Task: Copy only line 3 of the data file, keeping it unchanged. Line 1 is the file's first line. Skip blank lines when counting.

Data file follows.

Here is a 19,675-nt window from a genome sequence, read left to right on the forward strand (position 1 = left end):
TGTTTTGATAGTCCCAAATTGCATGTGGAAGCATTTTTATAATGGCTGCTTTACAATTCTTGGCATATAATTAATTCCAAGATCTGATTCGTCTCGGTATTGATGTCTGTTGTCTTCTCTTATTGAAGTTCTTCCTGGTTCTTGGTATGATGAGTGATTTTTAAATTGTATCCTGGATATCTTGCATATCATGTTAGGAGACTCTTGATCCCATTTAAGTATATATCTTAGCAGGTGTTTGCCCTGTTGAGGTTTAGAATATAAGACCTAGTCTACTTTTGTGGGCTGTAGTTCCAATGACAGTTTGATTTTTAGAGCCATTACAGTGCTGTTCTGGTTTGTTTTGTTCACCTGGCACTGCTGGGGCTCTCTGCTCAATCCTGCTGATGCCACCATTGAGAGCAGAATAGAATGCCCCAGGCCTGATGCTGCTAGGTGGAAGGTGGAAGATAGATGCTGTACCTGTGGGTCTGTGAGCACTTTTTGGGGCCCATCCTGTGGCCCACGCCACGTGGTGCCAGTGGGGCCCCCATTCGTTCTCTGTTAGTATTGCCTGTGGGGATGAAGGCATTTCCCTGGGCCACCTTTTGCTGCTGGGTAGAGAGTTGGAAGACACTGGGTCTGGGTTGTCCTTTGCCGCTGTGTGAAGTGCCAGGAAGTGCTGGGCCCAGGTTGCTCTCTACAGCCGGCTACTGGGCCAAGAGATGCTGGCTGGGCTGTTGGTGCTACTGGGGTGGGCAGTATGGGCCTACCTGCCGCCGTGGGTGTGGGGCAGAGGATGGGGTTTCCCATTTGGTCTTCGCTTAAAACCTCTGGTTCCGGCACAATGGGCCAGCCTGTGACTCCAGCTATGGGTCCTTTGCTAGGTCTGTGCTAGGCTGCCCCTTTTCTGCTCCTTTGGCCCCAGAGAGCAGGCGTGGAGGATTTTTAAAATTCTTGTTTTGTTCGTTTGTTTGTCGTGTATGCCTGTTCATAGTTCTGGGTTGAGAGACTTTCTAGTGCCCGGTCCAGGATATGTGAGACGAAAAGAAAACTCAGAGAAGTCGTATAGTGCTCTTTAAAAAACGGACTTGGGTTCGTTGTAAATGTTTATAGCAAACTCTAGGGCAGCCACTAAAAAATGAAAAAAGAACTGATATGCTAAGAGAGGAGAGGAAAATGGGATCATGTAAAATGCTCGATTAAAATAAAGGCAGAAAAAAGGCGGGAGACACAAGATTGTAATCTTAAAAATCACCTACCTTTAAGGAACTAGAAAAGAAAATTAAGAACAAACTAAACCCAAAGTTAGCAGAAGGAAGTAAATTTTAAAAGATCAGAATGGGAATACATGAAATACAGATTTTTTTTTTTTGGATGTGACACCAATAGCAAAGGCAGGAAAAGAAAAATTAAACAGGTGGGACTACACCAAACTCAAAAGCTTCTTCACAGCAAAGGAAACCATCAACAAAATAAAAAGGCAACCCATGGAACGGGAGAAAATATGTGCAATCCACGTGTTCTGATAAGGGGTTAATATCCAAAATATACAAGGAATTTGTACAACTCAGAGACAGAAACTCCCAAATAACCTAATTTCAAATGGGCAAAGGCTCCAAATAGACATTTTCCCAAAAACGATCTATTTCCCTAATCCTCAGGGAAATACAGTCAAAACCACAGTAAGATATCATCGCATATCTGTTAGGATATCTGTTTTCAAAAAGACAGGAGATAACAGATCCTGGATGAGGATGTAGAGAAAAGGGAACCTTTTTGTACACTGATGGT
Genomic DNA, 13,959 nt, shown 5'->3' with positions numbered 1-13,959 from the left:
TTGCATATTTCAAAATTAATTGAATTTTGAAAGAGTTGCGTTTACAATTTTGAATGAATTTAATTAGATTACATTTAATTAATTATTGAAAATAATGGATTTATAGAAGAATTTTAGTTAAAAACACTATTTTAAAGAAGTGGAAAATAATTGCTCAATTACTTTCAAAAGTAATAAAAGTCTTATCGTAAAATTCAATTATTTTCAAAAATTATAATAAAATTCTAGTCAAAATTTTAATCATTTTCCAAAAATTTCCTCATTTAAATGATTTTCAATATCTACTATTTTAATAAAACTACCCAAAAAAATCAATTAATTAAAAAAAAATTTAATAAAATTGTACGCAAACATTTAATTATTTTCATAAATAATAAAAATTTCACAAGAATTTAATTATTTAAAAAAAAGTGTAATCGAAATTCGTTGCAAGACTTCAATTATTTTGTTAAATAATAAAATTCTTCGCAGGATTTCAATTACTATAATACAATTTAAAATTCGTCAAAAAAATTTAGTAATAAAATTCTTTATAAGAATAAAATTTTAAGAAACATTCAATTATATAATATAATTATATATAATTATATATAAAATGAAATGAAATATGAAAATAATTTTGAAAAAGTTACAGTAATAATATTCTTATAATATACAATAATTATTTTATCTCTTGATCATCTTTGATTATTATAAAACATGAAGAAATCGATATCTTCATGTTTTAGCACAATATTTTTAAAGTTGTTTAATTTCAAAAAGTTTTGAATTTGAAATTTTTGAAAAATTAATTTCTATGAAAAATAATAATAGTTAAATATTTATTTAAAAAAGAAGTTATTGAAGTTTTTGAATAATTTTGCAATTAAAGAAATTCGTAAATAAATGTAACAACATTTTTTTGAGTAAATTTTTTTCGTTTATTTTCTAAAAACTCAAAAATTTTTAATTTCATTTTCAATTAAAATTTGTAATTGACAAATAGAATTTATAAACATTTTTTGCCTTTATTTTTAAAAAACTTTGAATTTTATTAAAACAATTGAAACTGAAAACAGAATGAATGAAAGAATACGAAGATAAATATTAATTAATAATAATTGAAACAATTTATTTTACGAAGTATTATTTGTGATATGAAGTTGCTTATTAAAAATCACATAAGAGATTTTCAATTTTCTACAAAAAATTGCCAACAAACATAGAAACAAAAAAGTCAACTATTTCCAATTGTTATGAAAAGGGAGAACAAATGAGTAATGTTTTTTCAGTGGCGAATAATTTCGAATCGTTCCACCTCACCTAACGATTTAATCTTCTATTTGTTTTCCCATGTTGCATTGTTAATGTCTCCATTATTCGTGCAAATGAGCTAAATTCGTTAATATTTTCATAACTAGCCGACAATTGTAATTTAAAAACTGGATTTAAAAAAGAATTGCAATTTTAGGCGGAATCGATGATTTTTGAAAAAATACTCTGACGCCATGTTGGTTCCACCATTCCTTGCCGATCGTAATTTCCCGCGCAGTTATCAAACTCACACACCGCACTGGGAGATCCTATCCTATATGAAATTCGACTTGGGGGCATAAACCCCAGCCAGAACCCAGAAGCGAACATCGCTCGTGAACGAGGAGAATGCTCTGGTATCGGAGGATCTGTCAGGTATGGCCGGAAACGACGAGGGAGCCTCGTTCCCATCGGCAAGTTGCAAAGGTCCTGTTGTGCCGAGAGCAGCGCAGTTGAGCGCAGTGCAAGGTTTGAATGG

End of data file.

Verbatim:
Genomic DNA, 13,959 nt, shown 5'->3' with positions numbered 1-13,959 from the left: